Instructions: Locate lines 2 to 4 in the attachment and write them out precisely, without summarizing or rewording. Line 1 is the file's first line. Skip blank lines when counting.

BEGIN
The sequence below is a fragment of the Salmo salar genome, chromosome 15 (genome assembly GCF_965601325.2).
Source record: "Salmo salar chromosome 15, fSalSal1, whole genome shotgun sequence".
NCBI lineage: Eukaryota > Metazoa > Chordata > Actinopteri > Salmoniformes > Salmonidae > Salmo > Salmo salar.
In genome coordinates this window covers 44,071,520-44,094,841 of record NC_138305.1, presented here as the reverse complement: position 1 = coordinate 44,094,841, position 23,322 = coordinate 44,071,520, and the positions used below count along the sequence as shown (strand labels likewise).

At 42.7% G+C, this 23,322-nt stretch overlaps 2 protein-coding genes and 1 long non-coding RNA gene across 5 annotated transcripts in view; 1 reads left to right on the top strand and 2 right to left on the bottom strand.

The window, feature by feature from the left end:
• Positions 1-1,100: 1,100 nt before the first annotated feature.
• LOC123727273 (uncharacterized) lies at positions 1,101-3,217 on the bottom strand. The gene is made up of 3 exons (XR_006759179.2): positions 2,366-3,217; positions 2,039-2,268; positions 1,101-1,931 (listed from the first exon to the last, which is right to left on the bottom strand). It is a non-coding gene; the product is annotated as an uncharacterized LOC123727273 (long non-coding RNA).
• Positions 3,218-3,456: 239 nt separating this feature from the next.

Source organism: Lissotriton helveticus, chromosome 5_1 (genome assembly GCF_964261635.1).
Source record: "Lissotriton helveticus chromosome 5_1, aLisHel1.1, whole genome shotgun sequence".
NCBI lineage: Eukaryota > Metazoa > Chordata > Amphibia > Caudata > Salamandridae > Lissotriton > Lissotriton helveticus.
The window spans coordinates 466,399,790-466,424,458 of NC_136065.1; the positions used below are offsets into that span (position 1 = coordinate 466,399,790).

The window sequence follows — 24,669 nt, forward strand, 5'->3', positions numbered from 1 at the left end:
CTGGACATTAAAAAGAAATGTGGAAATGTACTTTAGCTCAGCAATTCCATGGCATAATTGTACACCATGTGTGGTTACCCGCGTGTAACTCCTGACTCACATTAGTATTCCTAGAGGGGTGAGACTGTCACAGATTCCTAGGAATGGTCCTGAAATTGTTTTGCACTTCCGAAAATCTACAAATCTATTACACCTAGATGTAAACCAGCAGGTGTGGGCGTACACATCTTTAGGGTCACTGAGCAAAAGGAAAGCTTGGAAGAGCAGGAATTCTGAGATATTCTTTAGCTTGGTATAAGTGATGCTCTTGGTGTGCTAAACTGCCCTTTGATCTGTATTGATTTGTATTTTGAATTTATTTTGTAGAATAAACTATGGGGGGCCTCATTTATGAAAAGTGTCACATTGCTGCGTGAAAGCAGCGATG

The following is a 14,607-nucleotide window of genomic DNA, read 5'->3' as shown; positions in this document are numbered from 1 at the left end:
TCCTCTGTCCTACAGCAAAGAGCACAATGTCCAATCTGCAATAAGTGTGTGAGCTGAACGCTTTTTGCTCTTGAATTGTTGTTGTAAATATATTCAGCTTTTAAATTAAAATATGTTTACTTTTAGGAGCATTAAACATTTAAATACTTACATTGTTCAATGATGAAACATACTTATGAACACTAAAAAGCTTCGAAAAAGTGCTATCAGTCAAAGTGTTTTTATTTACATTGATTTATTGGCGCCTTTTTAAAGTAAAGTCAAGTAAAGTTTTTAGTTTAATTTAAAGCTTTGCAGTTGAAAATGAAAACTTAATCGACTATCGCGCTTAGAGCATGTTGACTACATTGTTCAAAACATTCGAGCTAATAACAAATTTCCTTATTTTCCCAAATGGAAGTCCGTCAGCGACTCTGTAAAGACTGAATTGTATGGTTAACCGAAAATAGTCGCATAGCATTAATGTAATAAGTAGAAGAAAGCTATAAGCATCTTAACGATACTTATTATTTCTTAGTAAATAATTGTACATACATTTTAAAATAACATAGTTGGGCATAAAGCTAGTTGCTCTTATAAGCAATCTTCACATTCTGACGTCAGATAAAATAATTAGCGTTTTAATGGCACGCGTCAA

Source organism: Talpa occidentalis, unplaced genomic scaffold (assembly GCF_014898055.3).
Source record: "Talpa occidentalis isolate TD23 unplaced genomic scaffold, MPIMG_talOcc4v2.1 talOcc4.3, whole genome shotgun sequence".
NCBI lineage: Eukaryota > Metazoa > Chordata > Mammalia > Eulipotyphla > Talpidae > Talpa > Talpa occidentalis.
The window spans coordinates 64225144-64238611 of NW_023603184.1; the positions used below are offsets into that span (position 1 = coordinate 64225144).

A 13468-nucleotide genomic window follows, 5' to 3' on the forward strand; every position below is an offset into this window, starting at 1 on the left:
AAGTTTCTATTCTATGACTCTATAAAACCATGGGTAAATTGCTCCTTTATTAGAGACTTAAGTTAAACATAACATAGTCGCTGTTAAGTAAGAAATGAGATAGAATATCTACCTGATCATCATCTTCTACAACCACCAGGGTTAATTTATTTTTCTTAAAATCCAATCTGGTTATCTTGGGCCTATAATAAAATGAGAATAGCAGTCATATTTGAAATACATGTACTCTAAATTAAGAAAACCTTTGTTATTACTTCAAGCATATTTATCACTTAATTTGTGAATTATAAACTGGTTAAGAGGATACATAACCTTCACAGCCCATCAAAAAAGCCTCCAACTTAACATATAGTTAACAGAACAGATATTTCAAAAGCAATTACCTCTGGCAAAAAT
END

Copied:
Source record: "Salmo salar chromosome 15, fSalSal1, whole genome shotgun sequence".
NCBI lineage: Eukaryota > Metazoa > Chordata > Actinopteri > Salmoniformes > Salmonidae > Salmo > Salmo salar.
In genome coordinates this window covers 44,071,520-44,094,841 of record NC_138305.1, presented here as the reverse complement: position 1 = coordinate 44,094,841, position 23,322 = coordinate 44,071,520, and the positions used below count along the sequence as shown (strand labels likewise).